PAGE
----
Ki-hoon recalls Dong-hoon’s battered face after his fight with Kwang-il, though he probably assumes Dong-hoon fought with the man Yoon-hee cheated with. He screams wordlessly and slaps his own head in frustration, and Sang-hoon pulls the van over until they both calm down.
When Dong-hoon’s team gets back to the office after a job, he sends them inside without him. He goes down the street to see Director Park, who immediately asks about Ji-an. She’s listening in through a demo headset at an electronics store as Dong-hoon denies Director Park’s fear that Joon-young made Ji-an approach him.
He avoids Director Park’s attempts to discuss Ji-an further, asking how he’s been. Director Park says that he’s close to figuring out who drugged him and got him banished from the company headquarters, and Ji-an goes on alert. She steals a new pair of earbuds and rushes to see Ki-bum.
Ki-bum thinks there’s no way Director Park could track him down, having been extra careful on the night he kidnapped Director Park. But Director Park has a cop friend who uses CCTV cameras to follow Ki-bum that night. He was seen making a call, and the cop is confident he can use phone records to learn Ki-bum’s name.
Ki-bum warns Ji-an that if he’s caught, she will be, too. He thinks they should run away, today, especially with Joon-young basically threatening to kill her. Ji-an promises to go with him in one day, and she doesn’t answer when Ki-bum asks if her hesitation is about Dong-hoon.
Back at the office, Dong-hoon asks the other director candidate how his interview went. He chuckles that he got torn apart and advises Dong-hoon not to worry about what they say at his interview tomorrow.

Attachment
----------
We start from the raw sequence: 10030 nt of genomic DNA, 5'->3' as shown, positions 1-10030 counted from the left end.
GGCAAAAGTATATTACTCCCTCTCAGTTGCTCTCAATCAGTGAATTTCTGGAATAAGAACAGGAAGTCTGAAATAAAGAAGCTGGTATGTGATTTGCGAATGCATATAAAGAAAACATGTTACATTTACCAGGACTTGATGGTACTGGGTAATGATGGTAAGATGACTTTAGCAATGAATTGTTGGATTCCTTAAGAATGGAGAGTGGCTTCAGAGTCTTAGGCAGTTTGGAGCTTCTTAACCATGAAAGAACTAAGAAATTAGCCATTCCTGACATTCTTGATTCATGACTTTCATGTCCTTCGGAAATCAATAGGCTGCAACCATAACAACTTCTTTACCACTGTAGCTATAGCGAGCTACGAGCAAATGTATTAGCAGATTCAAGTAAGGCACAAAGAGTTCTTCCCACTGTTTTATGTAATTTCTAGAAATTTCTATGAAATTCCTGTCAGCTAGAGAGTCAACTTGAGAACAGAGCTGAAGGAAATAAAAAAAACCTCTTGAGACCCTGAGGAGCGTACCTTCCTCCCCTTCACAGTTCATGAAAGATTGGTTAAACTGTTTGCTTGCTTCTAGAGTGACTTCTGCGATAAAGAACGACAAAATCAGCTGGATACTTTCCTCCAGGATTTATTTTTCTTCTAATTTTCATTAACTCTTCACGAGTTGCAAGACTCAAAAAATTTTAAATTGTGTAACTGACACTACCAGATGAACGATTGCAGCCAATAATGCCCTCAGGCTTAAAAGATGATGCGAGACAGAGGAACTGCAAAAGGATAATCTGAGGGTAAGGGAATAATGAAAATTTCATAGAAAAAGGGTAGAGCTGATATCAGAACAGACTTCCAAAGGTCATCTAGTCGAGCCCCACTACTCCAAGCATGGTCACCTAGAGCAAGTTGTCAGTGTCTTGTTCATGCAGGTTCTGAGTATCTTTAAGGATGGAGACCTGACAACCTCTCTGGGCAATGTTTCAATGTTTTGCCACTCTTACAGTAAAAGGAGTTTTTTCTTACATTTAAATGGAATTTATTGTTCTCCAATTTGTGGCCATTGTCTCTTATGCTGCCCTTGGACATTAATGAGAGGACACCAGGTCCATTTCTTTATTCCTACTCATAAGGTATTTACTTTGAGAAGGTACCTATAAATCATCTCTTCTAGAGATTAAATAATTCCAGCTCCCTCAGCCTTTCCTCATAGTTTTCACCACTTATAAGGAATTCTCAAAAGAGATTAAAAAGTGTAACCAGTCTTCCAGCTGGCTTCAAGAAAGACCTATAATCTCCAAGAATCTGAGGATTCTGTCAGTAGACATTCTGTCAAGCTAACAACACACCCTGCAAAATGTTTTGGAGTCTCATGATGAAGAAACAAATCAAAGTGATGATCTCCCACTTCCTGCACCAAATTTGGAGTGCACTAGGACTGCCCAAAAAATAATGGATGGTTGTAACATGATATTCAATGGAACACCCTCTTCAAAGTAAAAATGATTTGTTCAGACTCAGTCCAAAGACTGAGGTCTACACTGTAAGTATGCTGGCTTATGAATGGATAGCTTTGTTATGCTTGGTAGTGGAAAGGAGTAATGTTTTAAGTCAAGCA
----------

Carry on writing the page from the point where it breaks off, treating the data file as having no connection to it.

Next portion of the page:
Dong-hoon turns down an invitation from his team to go for drinks and takes a call from Yoon-hee. She tells him that Ki-hoon knows about her affair, and instead of going home, he goes to the cleaning store to find both of his brothers looking miserable.
Ki-hoon tells Dong-hoon to write down “that bastard’s” name, but instead, Dong-hoon turns to go. Ki-hoon grabs him and growls that if he doesn’t tell him the guy’s name, he’ll end up beating up Yoon-hee instead. Dong-hoon punches him, which just fires up Ki-hoon even further, but Sang-hoon bellows at him to stop.
Ki-hoon decides to go ask Yoon-hee herself, and when Dong-hoon stops him, Ki-hoon asks why he let the other guy beat him up. Dong-hoon punches him again, but Sang-hoon jumps between them to prevent from having an all-out brawl in the street.
Jae-chul is at the bar, getting concerned when his calls to Sang-hoon go unanswered. where Yu-ra is also trying unsuccessfully to call Ki-hoon, assuming that she’s being blown off after only three days of dating. But when Jung-hee can’t reach Dong-hoon, their friends genuinely start to worry.
Jae-chul tries to assure everyone that the brothers probably just went to eat tuna again without them. One friend runs all the way to the store and back to report that the van is still there, and they vow to all go eat tuna tomorrow without the brothers, lol.
Jung-hee jokes that she’s the bad luck black hole of the neighborhood, so nothing bad will happen to the brothers because there’s no bad luck to spare. She sighs that she’ll start a fire and get herself arrested tomorrow, since she’s been wanting to start a fire lately and only one bad thing can happen at a time.
The ex-detective visits Kwang-il again to ask about Ji-an’s friend who’s good with computers. Kwang-il ignores him, even when he desperately promises to catch and kill both Ji-an and her friend if Kwang-il helps him find them.